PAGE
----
Armanino Blog

Cybersecurity: Need to Re-Examine Defenses

December 14, 2015

As companies use the cloud to transform their operations, they face a new breed of cybersecurity threats.  To protect themselves and their clients in an increasingly interconnected world, business leaders need to rethink their digital lines of defense.

“The cloud is going to improve our business if we adopt it…but on the flip side, we have to be able to maintain control and manage our information,” said cybersecurity consultant and former White House internet security advisor Rand Morimoto, speaking at the recent Armanino EVOLUTION client conference.

Companies are choosing cloud-based applications because they’re a flexible, highly scalable way to add operational efficiencies and real-time analytics. Research firm Gartner Inc. predicts that by 2020, 60% of business users will be running cloud-based office systems such as Microsoft Office 365.

Why digital risks are growing
As the world has gotten more interconnected and workforces have gotten more mobile—thanks in part to the cloud—client data and other critical information has become more vulnerable.  Security strategies that were effective 10 years ago, when most information was kept in on-premises data centers, don’t suffice in an era when employees use their smartphones to share documents stored in the cloud.  “That firewall is not good enough anymore,” said Morimoto.

In many cases, employees are putting their companies at risk because they fail to follow basic security practices. For example, people often use the same login and password for their corporate and personal accounts, which means that if their Facebook or LinkedIn account is hacked, the criminals can use the stolen login information to breach the corporate firewall.

Such unsafe behavior is alarmingly common. Morimoto conducted a research study that involved offering free Wi-Fi access to passersby at San Francisco’s SFO airport.  When participants were asked to provide a password to access this non-secure Wi-Fi network, 83% gave their corporate login information. When told that they had to use another set of login credentials, 94% provided login information for personal accounts.  

Digital risk has also increased as cybercriminals have become more sophisticated.  Whereas hackers were mostly individual amateurs 15 years ago, today many are part of organized crime rings, which see cybercrime as a lucrative, less dangerous alternative to traditional crimes. 

This new breed of professional cybercriminals targets small businesses as well as large enterprises, so any company with inadequate security puts itself and its clients at risk. In 2014, for example, hackers infiltrated Home Depot’s firewall—accessing 56 million customer credit card accounts and 53 million customer email addresses—after first stealing a password from one of the retail giant’s small HVAC vendors. In 2013, Target was the victim of a similar crime after hackers got into the company’s systems via a refrigeration contractor’s electronic billing account.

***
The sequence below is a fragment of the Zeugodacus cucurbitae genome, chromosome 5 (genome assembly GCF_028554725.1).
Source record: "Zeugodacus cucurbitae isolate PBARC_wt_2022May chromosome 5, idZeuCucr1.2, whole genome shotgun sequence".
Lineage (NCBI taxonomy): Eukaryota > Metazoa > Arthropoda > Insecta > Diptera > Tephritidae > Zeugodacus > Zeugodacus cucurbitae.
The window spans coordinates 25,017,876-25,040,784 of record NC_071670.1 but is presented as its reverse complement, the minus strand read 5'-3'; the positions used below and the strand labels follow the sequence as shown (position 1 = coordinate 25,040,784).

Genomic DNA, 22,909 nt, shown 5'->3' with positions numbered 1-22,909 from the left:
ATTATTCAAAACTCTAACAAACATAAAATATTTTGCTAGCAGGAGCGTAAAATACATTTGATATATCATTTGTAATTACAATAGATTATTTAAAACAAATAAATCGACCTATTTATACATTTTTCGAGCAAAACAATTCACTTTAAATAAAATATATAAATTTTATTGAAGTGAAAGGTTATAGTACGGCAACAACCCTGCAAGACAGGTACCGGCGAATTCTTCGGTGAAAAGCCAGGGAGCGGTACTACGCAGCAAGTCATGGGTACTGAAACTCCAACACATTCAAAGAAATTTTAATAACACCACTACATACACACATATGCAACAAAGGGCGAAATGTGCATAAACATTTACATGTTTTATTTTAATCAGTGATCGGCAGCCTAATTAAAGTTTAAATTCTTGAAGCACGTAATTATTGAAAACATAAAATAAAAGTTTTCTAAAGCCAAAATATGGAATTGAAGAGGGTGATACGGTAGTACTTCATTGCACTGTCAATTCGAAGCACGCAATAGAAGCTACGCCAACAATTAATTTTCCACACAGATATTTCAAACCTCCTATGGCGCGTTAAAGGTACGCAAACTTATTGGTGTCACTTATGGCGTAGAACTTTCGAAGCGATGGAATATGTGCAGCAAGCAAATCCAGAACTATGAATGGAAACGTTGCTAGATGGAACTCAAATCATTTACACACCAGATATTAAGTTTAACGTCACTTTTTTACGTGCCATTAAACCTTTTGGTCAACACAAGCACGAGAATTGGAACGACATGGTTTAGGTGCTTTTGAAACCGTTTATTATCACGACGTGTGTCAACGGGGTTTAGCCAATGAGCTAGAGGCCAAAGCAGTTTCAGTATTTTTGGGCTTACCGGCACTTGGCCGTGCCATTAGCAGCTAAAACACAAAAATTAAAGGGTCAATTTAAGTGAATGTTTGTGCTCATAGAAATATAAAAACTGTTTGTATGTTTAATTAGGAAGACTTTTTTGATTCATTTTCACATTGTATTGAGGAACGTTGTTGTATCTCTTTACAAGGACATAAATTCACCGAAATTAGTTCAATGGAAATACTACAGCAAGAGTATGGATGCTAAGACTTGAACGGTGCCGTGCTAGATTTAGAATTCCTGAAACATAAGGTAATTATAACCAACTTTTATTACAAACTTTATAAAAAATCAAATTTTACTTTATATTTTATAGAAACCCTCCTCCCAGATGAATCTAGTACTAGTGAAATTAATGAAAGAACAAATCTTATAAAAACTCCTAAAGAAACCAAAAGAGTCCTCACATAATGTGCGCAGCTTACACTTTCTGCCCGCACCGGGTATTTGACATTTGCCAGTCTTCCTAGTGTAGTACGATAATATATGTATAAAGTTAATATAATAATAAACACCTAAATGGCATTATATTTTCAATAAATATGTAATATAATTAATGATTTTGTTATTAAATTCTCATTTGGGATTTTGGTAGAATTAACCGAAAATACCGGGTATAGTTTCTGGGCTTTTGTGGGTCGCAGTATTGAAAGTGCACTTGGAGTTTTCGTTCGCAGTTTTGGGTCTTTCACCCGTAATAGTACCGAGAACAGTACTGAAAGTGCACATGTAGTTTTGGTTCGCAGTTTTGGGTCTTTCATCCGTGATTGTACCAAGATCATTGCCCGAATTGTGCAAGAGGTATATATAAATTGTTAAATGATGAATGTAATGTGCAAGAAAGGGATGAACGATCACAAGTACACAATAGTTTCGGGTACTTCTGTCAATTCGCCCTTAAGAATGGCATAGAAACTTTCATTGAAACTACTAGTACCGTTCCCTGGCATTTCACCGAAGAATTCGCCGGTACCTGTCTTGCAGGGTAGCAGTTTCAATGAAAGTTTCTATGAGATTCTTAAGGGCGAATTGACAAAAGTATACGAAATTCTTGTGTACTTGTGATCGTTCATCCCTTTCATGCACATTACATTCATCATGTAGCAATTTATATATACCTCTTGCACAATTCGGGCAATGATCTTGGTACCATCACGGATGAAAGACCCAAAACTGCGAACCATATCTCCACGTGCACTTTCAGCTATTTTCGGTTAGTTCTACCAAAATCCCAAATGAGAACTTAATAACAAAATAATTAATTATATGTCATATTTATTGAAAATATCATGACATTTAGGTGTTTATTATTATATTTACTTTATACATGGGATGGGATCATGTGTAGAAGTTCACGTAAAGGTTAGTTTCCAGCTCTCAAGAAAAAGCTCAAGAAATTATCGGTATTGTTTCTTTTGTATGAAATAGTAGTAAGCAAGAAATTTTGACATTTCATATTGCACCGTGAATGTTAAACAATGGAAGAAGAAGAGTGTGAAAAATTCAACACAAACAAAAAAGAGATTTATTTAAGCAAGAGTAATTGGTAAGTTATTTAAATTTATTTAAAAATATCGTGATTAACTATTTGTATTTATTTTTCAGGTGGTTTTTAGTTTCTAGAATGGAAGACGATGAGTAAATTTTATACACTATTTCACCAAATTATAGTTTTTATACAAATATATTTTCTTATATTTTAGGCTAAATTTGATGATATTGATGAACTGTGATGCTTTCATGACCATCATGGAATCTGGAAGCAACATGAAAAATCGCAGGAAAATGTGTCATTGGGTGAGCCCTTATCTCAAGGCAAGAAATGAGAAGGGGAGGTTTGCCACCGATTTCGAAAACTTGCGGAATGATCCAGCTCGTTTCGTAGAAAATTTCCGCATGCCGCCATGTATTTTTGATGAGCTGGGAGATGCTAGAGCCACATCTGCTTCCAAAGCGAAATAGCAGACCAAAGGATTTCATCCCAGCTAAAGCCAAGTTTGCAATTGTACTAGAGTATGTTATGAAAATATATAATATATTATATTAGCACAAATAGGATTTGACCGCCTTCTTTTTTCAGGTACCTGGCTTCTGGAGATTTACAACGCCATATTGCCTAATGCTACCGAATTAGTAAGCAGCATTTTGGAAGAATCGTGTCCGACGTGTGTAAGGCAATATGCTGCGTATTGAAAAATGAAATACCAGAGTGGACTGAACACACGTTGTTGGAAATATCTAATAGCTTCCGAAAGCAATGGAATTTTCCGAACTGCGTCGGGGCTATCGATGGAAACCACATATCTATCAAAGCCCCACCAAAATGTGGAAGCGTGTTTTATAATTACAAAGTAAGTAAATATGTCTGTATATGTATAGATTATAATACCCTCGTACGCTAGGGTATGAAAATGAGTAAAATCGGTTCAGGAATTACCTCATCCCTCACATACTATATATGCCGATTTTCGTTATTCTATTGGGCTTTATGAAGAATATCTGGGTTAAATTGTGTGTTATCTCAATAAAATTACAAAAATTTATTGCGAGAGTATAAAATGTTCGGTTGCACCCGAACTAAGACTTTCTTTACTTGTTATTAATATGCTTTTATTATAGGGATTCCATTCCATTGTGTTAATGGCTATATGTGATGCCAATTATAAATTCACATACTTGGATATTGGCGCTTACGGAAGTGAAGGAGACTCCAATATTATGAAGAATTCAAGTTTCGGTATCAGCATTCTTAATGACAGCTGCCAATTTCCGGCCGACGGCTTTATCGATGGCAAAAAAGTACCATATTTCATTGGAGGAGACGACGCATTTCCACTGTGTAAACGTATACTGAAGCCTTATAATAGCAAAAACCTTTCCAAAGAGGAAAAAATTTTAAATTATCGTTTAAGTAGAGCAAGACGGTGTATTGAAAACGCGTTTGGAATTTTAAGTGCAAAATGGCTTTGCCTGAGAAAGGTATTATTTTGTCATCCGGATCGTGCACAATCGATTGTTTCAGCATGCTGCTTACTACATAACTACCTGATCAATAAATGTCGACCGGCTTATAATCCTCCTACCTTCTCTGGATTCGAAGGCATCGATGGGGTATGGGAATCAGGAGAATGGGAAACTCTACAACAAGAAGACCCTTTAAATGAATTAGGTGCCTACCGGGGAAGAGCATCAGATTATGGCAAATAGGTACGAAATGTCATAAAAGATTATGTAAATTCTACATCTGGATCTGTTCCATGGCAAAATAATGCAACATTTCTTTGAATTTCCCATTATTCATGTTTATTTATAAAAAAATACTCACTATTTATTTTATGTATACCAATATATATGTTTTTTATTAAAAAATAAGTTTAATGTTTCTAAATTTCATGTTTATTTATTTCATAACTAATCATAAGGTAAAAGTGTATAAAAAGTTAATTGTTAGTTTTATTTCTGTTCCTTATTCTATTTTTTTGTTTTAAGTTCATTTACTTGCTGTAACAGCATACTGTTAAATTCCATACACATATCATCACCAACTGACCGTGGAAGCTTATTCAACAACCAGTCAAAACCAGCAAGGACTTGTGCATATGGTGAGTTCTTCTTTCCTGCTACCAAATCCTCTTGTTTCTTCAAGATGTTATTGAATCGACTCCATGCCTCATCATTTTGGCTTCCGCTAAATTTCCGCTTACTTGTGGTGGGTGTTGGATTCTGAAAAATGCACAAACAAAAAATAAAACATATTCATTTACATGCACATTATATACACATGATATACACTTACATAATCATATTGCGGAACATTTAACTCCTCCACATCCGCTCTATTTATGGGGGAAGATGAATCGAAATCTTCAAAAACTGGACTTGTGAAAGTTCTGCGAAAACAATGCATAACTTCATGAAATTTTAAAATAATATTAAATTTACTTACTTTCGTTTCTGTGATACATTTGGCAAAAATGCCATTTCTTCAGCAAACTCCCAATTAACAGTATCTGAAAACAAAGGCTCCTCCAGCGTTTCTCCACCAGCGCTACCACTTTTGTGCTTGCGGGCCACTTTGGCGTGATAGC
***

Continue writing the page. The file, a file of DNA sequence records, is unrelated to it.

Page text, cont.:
How companies can defend themselves
Despite the alarming headlines, organizations can take steps to protect themselves.  Morimoto recommends that companies focus on controlling their user identities and their data, rather than trying to control laptops or other devices.

First, said Morimoto, companies should implement “single sign-on” so employees have only one set of login credentials for all their corporate applications. This way, if employees leave the company, it is easy to terminate their access to all the corporate systems. The single sign-on should include any of the company’s cloud-based applications, such as Dropbox and Salesforce, so IT departments also need to catalog these kinds of outside accounts. 

Second, organizations should identify and encrypt their most critical information, so employees need a password to access it. Companies can determine what they should encrypt, and what priority this encryption should take, using three simple categories:

  • Data they must protect (to comply with strict regulations such as HIPAA or Sarbanes Oxley) 
  • Data they should protect (to comply with less stringent customer and employee privacy laws, such as the California Security Breach Information Act)
  • Data they would like to protect (intellectual property and other key business information)

The data encryption should be tied to the company’s active directory, so when employees leave the firm, their user accounts are terminated, and they lose all access. To keep critical information safe even if employees fail to encrypt it, companies should also implement “encryption in transit,” which automatically identifies and encrypts sensitive data as it is being emailed.

As people, devices and information become increasingly interconnected, these strong security processes will help organizations reduce their risk and limit their damage if they are hacked.  “The world of the cloud is big, and there’s a lot going on,” said Morimoto. “But we can control it.”

December 14, 2015

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